And you know, they went to great lengths to give the media that storyline, and you had a media setup that was, you know, happy to oblige. And you know, so you saw this wall-to-wall coverage. You saw, you know, non-stop booking of guests who were from Reagan's inner circle, you know, his former speech writers who were going to give you that portrayal of Reagan, and people weren't really going to hear about the more divisive aspects of Reagan's presidency or the aspects of the presidency that were a failure, whether it was the Iran-Contra scandal or the huge deficits.

Part of the problem is, though, you have entire generation or maybe two generations of Americans who don't really have vivid memories of his actual presidency. A lot of people, they're - what they know about Ronald Reagan is what they know from watching that funeral week on TV, and that really - that really was, I think, a defining moment for the Reagan myth.

GROSS: What are your concerns about people who have learned about Reagan from recent media coverage of him like that funeral?

Mr. BUNCH: That when they hear their political leaders saying we need to adopt the policies of Ronald Reagan, you know, Dick Cheney said at one key point during the Bush presidency that Reagan showed that deficits don't matter. And you know, when you have a public that says, you know, the way forward for America is to have a president like Ronald Reagan and then you have leaders who say we're going to do this the way Reagan did it, it makes people more receptive of that message.

You know, yeah, of course, Reagan was that great president. You know, I saw, you know, I remember watching his funeral on TV. You know, why don't - he was right about tax cuts or he was right that it didn't - the deficit didn't really matter, or you know, he was right to call our enemies an evil empire, you know. So I think there's a very strong connection between the way that, you know, conservatives have been able to sell certain policies and the establishment of this myth with the everyday person.

GROSS: My guest is journalist Will Bunch, author of the new book, "Tear Down this Myth: How the Reagan Legacy has Distorted our Politics and Haunts Our Future." More after a break. This is Fresh Air.

(Soundbite of music)

GROSS: My guest is journalist Will Bunch. His new book, "Tear Down this Myth," argues that the Reagan legacy that is claimed by the right was consciously created by aggressive conservatives to unite and energize the right.

GROSS: You say that the creation of the Reagan myth depends on omitting key parts of the Reagan presidency that were negative, and at the top of your list is the Iran-Contra scandal. Do you think that there was like a conscious attempt to eliminate the Reagan - the Iran-Contra scandal from the story?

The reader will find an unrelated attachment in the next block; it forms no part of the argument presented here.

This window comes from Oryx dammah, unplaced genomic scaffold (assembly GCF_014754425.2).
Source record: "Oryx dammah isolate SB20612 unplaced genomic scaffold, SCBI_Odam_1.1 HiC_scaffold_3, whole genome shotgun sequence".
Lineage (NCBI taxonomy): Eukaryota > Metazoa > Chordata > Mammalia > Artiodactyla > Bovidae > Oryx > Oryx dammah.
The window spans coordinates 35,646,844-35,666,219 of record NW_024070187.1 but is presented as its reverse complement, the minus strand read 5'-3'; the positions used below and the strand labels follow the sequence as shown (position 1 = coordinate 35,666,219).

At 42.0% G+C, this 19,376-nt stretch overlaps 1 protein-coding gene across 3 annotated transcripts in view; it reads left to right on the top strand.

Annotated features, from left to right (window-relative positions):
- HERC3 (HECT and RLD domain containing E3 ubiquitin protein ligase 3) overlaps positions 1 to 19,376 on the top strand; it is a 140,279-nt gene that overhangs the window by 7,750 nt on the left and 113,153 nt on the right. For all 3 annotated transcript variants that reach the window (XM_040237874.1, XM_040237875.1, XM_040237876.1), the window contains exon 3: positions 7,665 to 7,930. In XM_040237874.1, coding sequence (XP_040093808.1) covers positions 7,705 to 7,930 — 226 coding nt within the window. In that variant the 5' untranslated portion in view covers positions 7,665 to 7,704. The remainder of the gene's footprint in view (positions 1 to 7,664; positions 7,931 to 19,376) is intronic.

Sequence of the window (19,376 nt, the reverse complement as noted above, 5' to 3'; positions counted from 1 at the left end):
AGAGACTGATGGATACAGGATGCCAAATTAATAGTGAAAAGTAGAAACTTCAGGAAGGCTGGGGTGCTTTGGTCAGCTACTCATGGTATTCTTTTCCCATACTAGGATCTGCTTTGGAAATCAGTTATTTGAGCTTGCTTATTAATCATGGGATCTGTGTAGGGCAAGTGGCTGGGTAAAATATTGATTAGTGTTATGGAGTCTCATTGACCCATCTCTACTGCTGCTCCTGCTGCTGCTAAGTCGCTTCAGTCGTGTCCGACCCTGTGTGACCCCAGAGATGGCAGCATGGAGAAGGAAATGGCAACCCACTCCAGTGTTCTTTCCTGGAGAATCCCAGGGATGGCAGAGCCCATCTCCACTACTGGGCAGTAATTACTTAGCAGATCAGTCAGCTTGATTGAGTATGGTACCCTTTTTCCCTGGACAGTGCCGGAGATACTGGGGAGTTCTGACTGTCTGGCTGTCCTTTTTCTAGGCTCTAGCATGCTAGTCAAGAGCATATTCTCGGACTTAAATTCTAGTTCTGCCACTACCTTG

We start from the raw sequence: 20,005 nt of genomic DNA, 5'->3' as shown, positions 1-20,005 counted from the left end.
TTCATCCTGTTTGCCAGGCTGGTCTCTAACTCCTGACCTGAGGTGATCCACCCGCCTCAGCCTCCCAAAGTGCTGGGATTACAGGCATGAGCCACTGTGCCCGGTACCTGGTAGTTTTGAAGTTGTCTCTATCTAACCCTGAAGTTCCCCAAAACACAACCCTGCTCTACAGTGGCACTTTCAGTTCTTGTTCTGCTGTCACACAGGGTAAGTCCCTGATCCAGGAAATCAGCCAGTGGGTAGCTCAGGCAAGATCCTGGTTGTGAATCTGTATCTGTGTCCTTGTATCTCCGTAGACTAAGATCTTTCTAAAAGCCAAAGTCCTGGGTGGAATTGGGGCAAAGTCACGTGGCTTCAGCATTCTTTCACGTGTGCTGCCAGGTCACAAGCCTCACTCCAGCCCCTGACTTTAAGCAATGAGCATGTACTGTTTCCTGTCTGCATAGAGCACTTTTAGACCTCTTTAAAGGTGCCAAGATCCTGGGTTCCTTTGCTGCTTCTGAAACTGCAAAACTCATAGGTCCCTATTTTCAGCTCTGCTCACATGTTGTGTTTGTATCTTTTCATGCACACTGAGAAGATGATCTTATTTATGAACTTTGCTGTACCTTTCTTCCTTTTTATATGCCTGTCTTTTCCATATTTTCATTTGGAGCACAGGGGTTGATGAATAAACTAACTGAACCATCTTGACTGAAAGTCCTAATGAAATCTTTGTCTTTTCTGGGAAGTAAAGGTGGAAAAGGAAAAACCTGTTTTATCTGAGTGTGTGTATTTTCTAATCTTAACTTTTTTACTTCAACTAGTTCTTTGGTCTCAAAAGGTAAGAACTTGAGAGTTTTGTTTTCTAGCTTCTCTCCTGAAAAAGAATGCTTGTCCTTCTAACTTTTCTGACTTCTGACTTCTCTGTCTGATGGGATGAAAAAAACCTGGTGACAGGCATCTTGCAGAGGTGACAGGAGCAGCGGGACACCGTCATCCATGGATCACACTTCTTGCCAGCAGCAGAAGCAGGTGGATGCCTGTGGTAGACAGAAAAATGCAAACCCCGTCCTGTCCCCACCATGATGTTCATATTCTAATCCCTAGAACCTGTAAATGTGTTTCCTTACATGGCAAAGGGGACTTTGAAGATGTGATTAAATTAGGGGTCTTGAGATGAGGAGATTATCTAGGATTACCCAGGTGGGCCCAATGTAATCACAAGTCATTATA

Mr. BUNCH: There must be. I mean, if you go to the Ronald Reagan Library in Simi Valley, California, you know, this massive edifice costing millions of dollars that was - is basically a museum to the history of Ronald Reagan. And here you have a scandal that for those of us who were around in the late 1980s know really threatened to bring down his entire presidency for a time.

I mean, can you imagine a Richard Nixon museum that didn't have anything about Watergate? Now, Reagan didn't resign, obviously, but you know, there were - there were articles of impeachment were prepared. That entire year, 1987, was dominated by congressional hearings about the Iran-Contra scandal, which, you know, just for your listeners who don't know, was kind of two elements. One, a cornerstone of Reagan's foreign policy was funding anti-communist rebels in Central America. It became a very controversial program, and Congress passed an act, the Boland Act, which barred the government from spending money for that purpose.

At the same time, things were not going well for the U.S in the Middle East and a number of Americans had been taken hostage in Lebanon under Iranian influence. And this became a big problem for the Reagan administration, and he decided on this policy of doing arms deals with Iran, which was at war with Iraq at that time. And these arms deals would get Iran to use its influence to free the hostages. That didn't exactly work. If you were freed, the more were taken.

In the meantime, as this scheme evolved, they were making money from these arms sales, and they said, let's use this money to secretly fund these rebels in Central America even though Congress had barred them from doing that.

So basically, there were two secret elements - trading arms for hostages and then funding these rebels illegally. And you know, as I said, it led to massive congressional hearings. Reagan's popularity plunged down to like 40 percent, and it's rarely talked about nowadays. It's interesting.

GROSS: Another key part of the Reagan presidency that you say is eliminated from the Reagan myth is how divided America was during his eight years in office.

Mr. BUNCH: Absolutely. You know, when Reagan died in 2004, a number of articles described him as one of the most popular presidents in American history or that, you know, that he left office as one of the most popular presidents we've ever had. The statistical evidence to back that up just isn't there.